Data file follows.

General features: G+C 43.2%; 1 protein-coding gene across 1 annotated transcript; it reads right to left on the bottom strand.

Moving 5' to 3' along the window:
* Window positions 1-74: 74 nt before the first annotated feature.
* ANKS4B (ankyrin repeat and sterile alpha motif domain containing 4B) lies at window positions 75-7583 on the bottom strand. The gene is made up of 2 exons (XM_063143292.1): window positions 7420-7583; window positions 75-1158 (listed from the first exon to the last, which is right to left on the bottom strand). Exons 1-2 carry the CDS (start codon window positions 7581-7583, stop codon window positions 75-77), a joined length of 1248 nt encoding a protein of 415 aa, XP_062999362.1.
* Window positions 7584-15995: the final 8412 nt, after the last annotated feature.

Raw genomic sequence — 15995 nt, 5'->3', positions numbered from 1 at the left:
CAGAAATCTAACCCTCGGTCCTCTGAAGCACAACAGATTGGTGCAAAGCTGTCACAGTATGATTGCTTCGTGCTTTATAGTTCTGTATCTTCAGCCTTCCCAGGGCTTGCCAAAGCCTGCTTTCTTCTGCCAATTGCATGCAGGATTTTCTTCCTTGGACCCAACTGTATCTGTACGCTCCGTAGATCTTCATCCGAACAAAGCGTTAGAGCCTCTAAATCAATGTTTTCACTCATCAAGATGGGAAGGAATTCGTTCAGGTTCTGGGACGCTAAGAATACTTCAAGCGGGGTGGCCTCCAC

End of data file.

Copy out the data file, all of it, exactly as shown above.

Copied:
General features: G+C 43.2%; 1 protein-coding gene across 1 annotated transcript; it reads right to left on the bottom strand.

Moving 5' to 3' along the window:
* Window positions 1-74: 74 nt before the first annotated feature.
* ANKS4B (ankyrin repeat and sterile alpha motif domain containing 4B) lies at window positions 75-7583 on the bottom strand. The gene is made up of 2 exons (XM_063143292.1): window positions 7420-7583; window positions 75-1158 (listed from the first exon to the last, which is right to left on the bottom strand). Exons 1-2 carry the CDS (start codon window positions 7581-7583, stop codon window positions 75-77), a joined length of 1248 nt encoding a protein of 415 aa, XP_062999362.1.
* Window positions 7584-15995: the final 8412 nt, after the last annotated feature.

Raw genomic sequence — 15995 nt, 5'->3', positions numbered from 1 at the left:
CAGAAATCTAACCCTCGGTCCTCTGAAGCACAACAGATTGGTGCAAAGCTGTCACAGTATGATTGCTTCGTGCTTTATAGTTCTGTATCTTCAGCCTTCCCAGGGCTTGCCAAAGCCTGCTTTCTTCTGCCAATTGCATGCAGGATTTTCTTCCTTGGACCCAACTGTATCTGTACGCTCCGTAGATCTTCATCCGAACAAAGCGTTAGAGCCTCTAAATCAATGTTTTCACTCATCAAGATGGGAAGGAATTCGTTCAGGTTCTGGGACGCTAAGAATACTTCAAGCGGGGTGGCCTCCAC